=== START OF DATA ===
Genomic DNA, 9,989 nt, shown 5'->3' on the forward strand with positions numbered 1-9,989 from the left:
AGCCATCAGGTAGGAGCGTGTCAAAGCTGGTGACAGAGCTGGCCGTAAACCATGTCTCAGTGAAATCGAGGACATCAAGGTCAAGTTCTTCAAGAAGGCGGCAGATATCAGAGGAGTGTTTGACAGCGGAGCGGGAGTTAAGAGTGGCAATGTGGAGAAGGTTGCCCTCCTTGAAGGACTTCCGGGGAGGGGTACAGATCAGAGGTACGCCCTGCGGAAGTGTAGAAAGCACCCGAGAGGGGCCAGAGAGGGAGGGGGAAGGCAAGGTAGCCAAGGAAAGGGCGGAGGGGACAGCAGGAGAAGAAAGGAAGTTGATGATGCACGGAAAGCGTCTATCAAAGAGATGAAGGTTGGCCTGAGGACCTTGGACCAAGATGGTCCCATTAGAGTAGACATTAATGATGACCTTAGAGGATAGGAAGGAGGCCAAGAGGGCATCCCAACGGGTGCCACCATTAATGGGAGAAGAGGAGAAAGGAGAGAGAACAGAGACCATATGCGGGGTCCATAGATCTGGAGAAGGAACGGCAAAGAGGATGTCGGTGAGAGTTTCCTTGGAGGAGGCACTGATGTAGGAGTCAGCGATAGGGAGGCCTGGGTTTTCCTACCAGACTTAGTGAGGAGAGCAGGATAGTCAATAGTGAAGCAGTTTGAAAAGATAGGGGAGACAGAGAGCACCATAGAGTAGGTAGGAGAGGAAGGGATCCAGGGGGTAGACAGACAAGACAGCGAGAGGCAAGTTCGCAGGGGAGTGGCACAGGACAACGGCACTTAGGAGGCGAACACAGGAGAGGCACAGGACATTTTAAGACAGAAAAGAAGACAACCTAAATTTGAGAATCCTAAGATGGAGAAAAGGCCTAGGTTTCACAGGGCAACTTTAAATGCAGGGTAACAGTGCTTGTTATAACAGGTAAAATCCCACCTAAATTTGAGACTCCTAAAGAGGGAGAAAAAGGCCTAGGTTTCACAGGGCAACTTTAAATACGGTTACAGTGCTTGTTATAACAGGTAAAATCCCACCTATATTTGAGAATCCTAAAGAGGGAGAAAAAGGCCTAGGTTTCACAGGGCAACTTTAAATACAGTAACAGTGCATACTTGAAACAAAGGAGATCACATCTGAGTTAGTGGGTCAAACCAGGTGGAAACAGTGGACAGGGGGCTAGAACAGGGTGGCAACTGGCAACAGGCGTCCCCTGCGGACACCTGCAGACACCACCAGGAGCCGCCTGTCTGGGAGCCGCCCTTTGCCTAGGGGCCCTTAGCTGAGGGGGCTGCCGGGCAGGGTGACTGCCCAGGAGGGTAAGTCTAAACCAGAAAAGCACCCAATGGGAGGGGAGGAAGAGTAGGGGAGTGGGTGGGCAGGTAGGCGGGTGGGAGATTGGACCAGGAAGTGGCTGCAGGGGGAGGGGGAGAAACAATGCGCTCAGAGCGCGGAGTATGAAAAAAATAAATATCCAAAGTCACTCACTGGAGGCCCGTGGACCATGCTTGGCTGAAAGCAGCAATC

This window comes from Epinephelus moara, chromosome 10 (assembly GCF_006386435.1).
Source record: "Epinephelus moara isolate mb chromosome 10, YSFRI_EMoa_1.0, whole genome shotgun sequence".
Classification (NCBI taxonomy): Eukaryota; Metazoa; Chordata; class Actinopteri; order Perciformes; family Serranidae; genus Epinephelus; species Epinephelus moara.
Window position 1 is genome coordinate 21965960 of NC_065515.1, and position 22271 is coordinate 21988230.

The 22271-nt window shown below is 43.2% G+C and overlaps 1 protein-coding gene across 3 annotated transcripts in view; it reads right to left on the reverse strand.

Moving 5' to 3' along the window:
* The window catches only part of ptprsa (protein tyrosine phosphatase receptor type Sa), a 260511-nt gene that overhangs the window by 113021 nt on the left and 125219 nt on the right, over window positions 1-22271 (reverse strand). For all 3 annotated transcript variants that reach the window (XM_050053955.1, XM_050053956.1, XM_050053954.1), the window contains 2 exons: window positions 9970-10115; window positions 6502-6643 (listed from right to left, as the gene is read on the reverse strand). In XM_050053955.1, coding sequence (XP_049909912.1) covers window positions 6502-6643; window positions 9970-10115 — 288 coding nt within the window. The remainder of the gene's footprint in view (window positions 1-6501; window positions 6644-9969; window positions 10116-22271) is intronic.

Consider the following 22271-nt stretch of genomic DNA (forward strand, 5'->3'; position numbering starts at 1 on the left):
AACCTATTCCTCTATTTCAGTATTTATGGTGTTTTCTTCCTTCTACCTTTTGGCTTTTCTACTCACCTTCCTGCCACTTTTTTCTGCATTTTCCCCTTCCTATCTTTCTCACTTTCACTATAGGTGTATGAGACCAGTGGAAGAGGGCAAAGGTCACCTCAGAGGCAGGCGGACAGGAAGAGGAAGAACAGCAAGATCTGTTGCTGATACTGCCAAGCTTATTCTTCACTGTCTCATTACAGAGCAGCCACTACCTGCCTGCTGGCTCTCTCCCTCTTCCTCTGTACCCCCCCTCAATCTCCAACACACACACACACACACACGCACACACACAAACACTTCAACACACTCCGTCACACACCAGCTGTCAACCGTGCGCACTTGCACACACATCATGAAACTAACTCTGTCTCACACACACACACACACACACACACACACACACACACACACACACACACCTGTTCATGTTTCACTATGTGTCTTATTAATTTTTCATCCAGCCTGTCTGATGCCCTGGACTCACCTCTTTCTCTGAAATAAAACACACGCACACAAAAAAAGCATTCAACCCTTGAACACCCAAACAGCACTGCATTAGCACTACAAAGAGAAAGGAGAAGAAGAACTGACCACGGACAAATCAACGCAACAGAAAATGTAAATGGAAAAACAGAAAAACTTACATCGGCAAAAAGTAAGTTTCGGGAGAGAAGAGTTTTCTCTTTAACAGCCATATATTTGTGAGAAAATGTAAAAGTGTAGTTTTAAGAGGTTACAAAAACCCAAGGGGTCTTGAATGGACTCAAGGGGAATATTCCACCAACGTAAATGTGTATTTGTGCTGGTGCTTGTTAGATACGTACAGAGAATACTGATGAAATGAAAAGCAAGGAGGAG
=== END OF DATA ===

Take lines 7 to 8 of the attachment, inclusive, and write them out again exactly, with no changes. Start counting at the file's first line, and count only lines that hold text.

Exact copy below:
The 22271-nt window shown below is 43.2% G+C and overlaps 1 protein-coding gene across 3 annotated transcripts in view; it reads right to left on the reverse strand.

Moving 5' to 3' along the window: